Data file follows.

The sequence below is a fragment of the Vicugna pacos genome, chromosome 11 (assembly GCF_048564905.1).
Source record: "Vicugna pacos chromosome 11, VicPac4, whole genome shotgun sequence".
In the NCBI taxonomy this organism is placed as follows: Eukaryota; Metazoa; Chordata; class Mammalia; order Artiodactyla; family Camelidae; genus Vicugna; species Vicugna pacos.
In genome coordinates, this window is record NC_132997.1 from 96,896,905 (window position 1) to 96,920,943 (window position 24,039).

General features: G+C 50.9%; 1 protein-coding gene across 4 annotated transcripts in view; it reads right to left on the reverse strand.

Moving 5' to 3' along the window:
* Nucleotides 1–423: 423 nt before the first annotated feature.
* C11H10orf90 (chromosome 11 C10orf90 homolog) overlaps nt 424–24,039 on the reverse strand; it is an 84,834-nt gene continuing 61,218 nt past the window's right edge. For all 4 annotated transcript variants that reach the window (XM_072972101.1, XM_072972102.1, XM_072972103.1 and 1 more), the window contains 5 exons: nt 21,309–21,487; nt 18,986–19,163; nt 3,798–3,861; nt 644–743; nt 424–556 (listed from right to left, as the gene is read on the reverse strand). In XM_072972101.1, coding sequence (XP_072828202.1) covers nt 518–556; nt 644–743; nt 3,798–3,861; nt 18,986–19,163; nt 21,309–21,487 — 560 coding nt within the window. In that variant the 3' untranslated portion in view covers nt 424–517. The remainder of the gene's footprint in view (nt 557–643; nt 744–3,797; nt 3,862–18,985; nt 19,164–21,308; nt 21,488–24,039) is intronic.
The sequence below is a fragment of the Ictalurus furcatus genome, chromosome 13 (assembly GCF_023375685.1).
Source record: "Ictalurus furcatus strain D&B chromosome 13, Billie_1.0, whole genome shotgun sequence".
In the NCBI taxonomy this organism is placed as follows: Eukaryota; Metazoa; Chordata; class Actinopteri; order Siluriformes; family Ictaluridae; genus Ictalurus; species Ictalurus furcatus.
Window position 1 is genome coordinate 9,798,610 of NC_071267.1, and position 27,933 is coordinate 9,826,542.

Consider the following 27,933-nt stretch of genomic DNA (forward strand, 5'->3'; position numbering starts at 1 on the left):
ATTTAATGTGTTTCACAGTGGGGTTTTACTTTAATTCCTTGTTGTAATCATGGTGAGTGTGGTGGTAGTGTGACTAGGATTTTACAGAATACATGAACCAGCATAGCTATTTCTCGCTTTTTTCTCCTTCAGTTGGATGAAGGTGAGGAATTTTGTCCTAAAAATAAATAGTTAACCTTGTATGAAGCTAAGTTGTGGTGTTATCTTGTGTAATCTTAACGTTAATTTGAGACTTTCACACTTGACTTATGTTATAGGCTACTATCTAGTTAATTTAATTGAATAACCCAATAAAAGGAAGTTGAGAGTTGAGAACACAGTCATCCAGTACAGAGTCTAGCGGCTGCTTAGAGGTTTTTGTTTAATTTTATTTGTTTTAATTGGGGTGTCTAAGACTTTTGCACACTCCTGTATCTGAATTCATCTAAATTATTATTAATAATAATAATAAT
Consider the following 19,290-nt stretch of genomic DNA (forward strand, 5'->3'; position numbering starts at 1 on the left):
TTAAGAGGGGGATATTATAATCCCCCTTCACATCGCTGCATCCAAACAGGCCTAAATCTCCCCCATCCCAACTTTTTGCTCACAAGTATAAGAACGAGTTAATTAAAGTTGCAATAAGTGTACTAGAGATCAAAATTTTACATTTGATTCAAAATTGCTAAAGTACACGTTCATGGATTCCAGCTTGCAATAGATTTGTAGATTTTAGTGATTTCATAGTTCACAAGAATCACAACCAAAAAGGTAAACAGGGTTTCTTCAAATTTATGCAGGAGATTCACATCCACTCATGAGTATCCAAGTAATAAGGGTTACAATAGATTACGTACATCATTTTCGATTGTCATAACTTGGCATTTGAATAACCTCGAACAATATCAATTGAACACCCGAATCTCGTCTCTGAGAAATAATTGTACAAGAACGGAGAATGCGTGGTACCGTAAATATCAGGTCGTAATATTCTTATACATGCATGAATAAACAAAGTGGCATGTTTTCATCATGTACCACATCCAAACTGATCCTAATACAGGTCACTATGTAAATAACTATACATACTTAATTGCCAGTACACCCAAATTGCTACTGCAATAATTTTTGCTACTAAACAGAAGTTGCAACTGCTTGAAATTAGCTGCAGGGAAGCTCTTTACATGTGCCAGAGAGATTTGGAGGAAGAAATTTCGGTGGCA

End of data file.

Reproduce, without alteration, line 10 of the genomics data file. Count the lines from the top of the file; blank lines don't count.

Source record: "Ictalurus furcatus strain D&B chromosome 13, Billie_1.0, whole genome shotgun sequence".